5) The Parlor Ivy:


Parlor Ivy

(Photo by mgonline)

The other name for Parlor Ivy is heartleaf Philodendron and the scientific name is Philodendron Scandens. They are very beautiful looking and also cleans the impure air inside the house. The leaves of these plants are heart shaped and dark green in color, that why they are names as heartleaf Philodendron. The leaves are so beautiful looking that they can captivate anyone looking at it.

These climbing plants are very easy to maintain and grow very easily. They filter the chemicals which are dangerous and unsafe inside the house and keep the air around fresh and clean to breathe.

6) The African Violets:


One of the most beautiful and lovely indoor plant are the African Violets. The scientific name for African violets is Saintpaulia. The Africa Violets have lovely violet flowers which make the plant look very attractive and appealing to the eye. This plant makes the house look pleasing and fresh also.

To grow this beautiful plant, a leaf cutting will do. They are available in many colors, sizes and shapes. They require only a certain amount of light and heat. These plants tend to get infected by the scale like plant eating insects called the pathetic mealy bugs, so great care has to be taken.

7) The Christmas cactus:


Christmas cactus

(Photo by bombippy)

This plant blossoms during Christmas, and is considered a Christmas gift. This plant doesn’t resemble the Christmas tree or a cactus.

The silky flowers blossom in different colors pink, violet, red, orange and purplish red. The leaves are sharp and look pointed and lobed. The Christmas cactus requires good light and water to survive. It has a Y shape cutting which makes it look beautiful and attractive also.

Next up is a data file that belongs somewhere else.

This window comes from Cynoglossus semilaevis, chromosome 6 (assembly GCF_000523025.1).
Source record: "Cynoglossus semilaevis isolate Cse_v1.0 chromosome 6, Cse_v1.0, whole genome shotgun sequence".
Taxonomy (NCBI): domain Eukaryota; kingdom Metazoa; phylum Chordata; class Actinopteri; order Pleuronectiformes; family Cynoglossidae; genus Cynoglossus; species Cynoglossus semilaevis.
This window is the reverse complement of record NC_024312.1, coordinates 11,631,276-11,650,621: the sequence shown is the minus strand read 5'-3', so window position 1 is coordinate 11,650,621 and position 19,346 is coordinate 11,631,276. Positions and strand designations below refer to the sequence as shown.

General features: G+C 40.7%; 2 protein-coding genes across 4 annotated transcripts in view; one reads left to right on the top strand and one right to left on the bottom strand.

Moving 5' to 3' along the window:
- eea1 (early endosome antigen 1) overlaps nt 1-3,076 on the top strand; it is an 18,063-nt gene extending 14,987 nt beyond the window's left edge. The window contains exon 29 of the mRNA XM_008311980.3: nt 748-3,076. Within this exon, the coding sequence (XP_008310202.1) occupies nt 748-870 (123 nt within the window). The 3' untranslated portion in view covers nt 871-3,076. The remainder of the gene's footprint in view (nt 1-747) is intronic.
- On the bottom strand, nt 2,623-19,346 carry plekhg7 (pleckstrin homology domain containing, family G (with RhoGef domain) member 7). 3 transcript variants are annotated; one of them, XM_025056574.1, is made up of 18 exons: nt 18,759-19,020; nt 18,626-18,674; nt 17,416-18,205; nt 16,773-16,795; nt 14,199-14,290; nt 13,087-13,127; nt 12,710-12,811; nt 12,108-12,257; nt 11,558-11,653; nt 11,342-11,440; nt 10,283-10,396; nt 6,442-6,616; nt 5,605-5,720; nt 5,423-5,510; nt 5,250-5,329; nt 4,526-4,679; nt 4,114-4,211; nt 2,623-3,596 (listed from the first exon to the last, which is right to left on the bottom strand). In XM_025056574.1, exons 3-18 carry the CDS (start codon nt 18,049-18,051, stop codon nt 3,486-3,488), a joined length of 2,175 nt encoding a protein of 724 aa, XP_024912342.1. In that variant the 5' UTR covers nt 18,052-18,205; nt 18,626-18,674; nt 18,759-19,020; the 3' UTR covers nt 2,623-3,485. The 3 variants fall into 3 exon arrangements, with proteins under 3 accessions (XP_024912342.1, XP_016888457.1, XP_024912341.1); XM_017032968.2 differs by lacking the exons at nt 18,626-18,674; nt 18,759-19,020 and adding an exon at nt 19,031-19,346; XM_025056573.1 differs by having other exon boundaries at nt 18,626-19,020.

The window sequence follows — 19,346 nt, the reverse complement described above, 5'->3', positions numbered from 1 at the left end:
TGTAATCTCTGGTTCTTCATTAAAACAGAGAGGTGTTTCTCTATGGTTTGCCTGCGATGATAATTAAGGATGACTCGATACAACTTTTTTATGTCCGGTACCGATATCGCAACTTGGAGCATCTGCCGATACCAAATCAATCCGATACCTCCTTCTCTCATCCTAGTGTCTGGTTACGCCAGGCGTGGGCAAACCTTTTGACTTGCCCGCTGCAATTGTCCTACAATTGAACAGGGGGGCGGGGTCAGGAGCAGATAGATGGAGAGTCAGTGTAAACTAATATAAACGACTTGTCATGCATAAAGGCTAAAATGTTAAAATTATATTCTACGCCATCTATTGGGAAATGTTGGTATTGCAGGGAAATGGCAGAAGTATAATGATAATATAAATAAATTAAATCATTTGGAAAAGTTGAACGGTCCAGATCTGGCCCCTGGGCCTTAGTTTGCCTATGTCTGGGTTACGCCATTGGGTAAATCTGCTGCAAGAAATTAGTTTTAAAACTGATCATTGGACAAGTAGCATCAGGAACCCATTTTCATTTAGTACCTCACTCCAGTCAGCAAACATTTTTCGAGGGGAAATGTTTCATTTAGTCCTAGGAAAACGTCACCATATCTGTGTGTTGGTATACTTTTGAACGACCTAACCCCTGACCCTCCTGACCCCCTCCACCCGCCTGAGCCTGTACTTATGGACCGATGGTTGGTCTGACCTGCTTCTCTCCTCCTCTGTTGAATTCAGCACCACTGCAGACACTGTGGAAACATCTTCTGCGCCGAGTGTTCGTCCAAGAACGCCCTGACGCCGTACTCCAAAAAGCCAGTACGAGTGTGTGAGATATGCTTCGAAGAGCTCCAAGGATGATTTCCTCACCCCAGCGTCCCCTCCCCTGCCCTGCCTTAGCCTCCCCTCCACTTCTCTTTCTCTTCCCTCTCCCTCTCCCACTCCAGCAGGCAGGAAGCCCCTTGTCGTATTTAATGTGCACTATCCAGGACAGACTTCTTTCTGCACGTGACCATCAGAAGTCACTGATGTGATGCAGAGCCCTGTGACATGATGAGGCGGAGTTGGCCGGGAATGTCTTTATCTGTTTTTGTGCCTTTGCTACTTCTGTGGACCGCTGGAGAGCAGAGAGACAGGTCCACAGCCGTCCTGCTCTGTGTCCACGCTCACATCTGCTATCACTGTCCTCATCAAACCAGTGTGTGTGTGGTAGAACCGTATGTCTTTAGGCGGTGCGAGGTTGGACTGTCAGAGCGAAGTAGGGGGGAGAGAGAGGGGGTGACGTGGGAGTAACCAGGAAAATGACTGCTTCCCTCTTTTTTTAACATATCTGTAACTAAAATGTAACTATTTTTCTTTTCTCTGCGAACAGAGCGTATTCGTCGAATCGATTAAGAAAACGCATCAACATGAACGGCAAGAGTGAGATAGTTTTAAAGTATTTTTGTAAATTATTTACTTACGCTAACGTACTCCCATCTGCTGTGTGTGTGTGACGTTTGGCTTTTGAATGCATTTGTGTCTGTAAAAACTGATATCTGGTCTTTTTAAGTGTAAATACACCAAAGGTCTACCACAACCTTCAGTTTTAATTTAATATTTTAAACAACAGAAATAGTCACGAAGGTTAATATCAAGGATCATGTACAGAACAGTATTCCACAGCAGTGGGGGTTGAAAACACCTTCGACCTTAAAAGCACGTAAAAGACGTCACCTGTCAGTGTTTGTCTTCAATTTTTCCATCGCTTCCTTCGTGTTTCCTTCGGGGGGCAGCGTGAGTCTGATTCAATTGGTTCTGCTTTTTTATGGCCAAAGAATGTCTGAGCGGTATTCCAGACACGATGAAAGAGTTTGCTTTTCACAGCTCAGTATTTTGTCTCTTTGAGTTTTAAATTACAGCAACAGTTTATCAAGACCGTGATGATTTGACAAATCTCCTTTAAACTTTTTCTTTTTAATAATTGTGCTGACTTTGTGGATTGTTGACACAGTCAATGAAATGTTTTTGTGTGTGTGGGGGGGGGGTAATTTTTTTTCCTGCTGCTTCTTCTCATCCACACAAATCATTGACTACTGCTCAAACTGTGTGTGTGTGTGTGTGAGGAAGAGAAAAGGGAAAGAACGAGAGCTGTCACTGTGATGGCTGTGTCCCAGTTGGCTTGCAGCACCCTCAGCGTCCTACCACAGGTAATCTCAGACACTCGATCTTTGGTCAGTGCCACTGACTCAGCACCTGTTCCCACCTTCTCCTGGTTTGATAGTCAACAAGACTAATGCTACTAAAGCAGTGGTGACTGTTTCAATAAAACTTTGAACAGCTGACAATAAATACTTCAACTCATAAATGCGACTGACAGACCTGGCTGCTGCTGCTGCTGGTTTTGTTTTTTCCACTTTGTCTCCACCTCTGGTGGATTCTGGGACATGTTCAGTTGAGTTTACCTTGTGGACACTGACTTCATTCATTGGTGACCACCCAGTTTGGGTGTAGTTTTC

8) The Yellow Goddess:


The yellow flower which is found in the plant makes the plant look so attractive that we feel that it is blessed by the Goddess of the color yellow. The name is so significantly give to this plant.

The flower is shaped like a trumpet and the base of the flower is green in color, they look so striking that we feel like gazing at them. The size of the flower varies from very small to large ones according to the different hybrid.

After planting this plant, within six to seven weeks we can find the growth which looks like a beautiful bulb shape. This plant requires light but not the sunlight direct from the sun. This plant looks very attractive in the house because it looks very small but the lovely yellow flowers grow quite large.

9) The Garlic vine:


The scientific name given to this plant is Mansoa alliacea. The specialty of this plant is that the leaves and the flowers when crushed give out a smell of the garlic and the onion. People who love onion and garlic can grow them.

This plant has got medicinal values. The garlic also consists of medicinal values to cure many health issues. The flowers, root and the leaves can be treated for many ailments like cold, sore throat, fever and breathing problems.

There is a myth among people that it is a good luck plant and sends away all the bad luck from the house. The flowers are bell shaped and lavender colored. The garlic vine is a plant which has good medicinal values and purifies the air around the house also.

10) The Peace Lily:


The peace lily